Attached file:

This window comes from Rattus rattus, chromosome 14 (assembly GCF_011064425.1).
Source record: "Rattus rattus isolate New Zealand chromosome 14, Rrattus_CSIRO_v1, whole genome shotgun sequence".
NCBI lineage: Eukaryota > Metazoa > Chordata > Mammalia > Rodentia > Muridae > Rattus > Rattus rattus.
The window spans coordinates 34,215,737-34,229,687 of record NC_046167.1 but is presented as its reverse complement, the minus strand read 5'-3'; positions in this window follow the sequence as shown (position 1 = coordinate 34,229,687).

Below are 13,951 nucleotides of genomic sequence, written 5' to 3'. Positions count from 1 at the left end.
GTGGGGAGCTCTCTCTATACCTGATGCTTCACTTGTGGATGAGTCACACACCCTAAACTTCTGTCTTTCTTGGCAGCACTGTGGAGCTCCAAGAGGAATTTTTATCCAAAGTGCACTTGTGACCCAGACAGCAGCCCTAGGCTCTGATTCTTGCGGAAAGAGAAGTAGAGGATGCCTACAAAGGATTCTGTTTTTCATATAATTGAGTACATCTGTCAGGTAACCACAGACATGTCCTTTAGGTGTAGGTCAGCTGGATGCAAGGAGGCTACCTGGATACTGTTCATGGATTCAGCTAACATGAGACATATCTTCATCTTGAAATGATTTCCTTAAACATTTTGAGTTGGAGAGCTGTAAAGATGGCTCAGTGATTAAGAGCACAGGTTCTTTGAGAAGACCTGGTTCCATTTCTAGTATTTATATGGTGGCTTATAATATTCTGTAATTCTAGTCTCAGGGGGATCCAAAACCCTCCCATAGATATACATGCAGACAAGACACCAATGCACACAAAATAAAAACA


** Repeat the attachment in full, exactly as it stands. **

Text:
This window comes from Rattus rattus, chromosome 14 (assembly GCF_011064425.1).
Source record: "Rattus rattus isolate New Zealand chromosome 14, Rrattus_CSIRO_v1, whole genome shotgun sequence".
NCBI lineage: Eukaryota > Metazoa > Chordata > Mammalia > Rodentia > Muridae > Rattus > Rattus rattus.
The window spans coordinates 34,215,737-34,229,687 of record NC_046167.1 but is presented as its reverse complement, the minus strand read 5'-3'; positions in this window follow the sequence as shown (position 1 = coordinate 34,229,687).

Below are 13,951 nucleotides of genomic sequence, written 5' to 3'. Positions count from 1 at the left end.
GTGGGGAGCTCTCTCTATACCTGATGCTTCACTTGTGGATGAGTCACACACCCTAAACTTCTGTCTTTCTTGGCAGCACTGTGGAGCTCCAAGAGGAATTTTTATCCAAAGTGCACTTGTGACCCAGACAGCAGCCCTAGGCTCTGATTCTTGCGGAAAGAGAAGTAGAGGATGCCTACAAAGGATTCTGTTTTTCATATAATTGAGTACATCTGTCAGGTAACCACAGACATGTCCTTTAGGTGTAGGTCAGCTGGATGCAAGGAGGCTACCTGGATACTGTTCATGGATTCAGCTAACATGAGACATATCTTCATCTTGAAATGATTTCCTTAAACATTTTGAGTTGGAGAGCTGTAAAGATGGCTCAGTGATTAAGAGCACAGGTTCTTTGAGAAGACCTGGTTCCATTTCTAGTATTTATATGGTGGCTTATAATATTCTGTAATTCTAGTCTCAGGGGGATCCAAAACCCTCCCATAGATATACATGCAGACAAGACACCAATGCACACAAAATAAAAACA